Ultrasonic transducers create a whole series of unsolved problems, not the least of which is that no two ultrasonic transducers made by identical manufacturing procedures have an identical resonance frequency.

This problem can be overcome by testing each transducer to determine its resonance frequency in air while not under load, however, even this factory test does not offer a quick and ready solution because the same ultrasonic transducer when mounted in or on a bonding head of a different bonding machine will shift resonant frequency under load to a different degree. Once the ultrasonic transducer is mounted in or on a bonding machine, the resonance frequencies can be determined as well as the characteristic impedance (Z) in air and under load. These values have been used in K&S U.S. Pat. No. 5,357,423 (assigned to the assignee as the present application) to effect a series of bonding steps that have produced consistent results in bonding fine wires. The aforementioned patent recognizes that control of impedance, current and voltage while bonding produces consistent wire bonds. It was generally believed heretofore that transducers were produced for use at one fixed resonant frequency where the antinode achieved its maximum displacement. For this reason, the clamping mechanism for holding the bonding tool is placed at the antinode and the transducer is driven at its resonant frequency. Only recently have manufacturers of transducers made transducers which have two distinct usable resonant frequencies. Such transducers are shown and described in K&S U.S. Ser. No. 08/349,251 filed 5 Dec. 1994 for a Multi-Resonance Unibody Ultrasonic Transducer, now U.S. Pat. No. 5,578,888.

Prior art transducers for use in wire bonders were designed for one fixed frequency, which is usually the resonant frequency under no load. It is known that the resonant frequency of a transducer shifts under load. K&S U.S. Pat. No. 4,808,948 recognizes this shift in resonance frequency under load and has provided an automatic tuning system that maintain resonant frequency under load. The time required for responding to shifts in resonance frequency have consumed a major portion of the bonding time, thus, have not produced optimum results.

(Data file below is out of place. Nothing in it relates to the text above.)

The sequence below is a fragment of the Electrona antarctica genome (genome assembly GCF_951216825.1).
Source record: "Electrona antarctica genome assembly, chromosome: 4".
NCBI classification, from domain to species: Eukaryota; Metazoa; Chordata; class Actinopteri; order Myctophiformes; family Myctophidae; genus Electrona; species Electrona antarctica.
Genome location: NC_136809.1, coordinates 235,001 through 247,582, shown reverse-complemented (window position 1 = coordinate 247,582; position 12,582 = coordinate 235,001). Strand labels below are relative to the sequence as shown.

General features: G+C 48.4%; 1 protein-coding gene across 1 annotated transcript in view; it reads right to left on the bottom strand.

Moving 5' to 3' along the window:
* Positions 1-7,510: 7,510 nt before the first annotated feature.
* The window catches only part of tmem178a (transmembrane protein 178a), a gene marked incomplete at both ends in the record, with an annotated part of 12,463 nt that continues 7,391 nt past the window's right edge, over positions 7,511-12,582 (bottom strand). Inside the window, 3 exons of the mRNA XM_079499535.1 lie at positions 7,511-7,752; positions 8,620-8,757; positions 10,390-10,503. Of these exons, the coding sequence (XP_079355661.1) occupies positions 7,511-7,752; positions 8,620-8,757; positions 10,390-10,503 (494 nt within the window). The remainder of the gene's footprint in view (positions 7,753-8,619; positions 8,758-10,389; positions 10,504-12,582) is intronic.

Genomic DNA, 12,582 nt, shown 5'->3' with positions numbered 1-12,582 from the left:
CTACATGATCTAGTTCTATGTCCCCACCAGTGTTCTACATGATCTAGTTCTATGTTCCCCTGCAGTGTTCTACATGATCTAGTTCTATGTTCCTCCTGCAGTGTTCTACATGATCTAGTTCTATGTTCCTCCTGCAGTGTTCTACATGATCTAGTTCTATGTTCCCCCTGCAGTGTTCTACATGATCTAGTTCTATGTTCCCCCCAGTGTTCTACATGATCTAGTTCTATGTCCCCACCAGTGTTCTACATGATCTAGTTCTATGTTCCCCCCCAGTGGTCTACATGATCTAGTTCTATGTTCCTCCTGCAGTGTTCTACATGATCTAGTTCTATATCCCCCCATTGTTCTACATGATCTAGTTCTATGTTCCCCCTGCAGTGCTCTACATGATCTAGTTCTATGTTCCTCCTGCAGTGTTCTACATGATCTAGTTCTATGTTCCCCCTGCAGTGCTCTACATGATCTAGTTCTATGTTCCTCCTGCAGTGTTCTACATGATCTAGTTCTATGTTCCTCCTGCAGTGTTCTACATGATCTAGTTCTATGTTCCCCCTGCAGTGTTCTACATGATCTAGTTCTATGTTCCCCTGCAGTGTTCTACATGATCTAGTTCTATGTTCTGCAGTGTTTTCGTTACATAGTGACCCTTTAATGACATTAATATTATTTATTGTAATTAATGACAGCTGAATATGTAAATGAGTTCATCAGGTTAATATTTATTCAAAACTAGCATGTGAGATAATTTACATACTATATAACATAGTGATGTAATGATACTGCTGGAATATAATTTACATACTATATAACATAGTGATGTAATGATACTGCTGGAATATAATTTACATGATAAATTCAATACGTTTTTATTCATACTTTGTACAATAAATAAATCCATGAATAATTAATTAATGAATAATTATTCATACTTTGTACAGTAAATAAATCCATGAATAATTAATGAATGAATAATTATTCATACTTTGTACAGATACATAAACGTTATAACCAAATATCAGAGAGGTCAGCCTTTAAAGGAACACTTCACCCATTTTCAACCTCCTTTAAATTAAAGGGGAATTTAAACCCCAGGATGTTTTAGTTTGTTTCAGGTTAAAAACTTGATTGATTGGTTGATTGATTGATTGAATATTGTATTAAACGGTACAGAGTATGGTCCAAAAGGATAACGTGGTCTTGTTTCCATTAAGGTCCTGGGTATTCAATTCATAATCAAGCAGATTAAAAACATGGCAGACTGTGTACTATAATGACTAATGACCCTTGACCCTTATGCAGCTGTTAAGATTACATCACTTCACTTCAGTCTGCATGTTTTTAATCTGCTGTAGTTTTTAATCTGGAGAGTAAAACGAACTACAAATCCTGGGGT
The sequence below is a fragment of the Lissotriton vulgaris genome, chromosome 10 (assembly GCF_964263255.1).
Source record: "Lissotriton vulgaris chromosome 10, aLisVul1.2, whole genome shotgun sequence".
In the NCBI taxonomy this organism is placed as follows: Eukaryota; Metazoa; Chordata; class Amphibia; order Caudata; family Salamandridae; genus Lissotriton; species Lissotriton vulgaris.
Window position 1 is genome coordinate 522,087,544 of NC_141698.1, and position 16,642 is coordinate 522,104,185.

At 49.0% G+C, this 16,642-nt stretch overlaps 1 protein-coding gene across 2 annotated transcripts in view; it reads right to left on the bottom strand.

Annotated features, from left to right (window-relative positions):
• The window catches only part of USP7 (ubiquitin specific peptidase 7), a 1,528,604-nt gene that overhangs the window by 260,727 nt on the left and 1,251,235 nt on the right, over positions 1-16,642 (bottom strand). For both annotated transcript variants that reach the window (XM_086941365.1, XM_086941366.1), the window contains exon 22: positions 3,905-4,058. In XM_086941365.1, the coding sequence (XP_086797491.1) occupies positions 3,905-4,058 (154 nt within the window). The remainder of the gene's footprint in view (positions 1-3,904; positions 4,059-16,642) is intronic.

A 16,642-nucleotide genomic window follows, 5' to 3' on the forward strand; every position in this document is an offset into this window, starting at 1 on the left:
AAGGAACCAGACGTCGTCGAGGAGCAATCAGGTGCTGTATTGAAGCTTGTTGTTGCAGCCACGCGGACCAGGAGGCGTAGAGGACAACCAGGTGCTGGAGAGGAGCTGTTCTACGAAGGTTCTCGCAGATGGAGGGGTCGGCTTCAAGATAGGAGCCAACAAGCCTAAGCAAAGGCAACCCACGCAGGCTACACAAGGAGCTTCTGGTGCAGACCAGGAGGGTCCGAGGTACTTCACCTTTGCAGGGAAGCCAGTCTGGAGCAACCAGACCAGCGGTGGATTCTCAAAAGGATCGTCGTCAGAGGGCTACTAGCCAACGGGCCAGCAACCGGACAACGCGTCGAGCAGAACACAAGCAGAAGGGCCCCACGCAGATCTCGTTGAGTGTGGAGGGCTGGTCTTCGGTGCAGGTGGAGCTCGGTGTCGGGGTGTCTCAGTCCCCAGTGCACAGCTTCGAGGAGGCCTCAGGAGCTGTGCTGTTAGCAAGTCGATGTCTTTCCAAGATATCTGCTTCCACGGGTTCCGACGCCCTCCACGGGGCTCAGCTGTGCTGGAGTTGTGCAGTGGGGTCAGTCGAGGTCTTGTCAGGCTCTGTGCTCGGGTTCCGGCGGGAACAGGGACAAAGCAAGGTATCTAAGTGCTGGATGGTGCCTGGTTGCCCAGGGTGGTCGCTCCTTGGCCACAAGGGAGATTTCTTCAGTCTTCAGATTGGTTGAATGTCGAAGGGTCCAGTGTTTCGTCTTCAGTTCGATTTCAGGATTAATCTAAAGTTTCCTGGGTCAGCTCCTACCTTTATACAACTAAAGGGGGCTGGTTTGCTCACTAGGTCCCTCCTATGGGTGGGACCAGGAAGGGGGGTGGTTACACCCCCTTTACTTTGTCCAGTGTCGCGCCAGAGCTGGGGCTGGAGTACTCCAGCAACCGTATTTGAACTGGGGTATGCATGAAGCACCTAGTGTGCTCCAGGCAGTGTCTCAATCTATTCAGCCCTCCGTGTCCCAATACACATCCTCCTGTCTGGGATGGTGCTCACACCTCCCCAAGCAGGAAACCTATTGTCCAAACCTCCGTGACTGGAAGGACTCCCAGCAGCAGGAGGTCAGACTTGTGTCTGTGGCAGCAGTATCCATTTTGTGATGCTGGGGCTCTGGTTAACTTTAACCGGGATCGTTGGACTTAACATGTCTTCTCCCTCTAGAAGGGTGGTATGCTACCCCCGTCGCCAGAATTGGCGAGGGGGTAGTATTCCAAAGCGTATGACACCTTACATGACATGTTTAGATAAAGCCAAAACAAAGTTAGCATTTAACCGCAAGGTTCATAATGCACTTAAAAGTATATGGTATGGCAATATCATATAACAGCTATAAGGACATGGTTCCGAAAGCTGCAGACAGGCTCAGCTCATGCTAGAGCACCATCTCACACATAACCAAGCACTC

Most of the aforementioned problems are known by those who are responsible for producing commercially available wire bonded semiconductor chips, however, there is no agreement how to solve all of these problems.

The present invention ultrasonic generator overcomes these prior art problems by first characterizing the actual bonding system before starting bonding operations. This characterization of the bonding operation permits the operating personnel to select a mode of operation that will assure desired results. Pre-bonding test are employed to identify the frequency, force, current, voltage or power that produces the best and strongest and fastest bond at both first and second bonds using the generator and transducer which will be used to perform the production operation. Having determined the bonding operation parameters to be used in production by a series of uniform tests, the present invention permits the operator to program the optimum parameters into a host computer of an automatic wire bonder which automatically adjusts the desired control parameters during an actual wire bonding operation.

SUMMARY OF THE INVENTION

It is a principal object of the present invention to provide a highly accurate digital frequency generator having a variable frequency that is programmable.

It is a principal object of the present invention to provide an ultrasonic generator for an ultrasonic transducer that is programmable from a remote computer.

It is a principal object of the present invention to provide a novel direct digital synthesis (DDS) programmable ultrasonic generator capable of being programmed to different current, voltage, power and/or frequency levels during a fine wire bonding operation.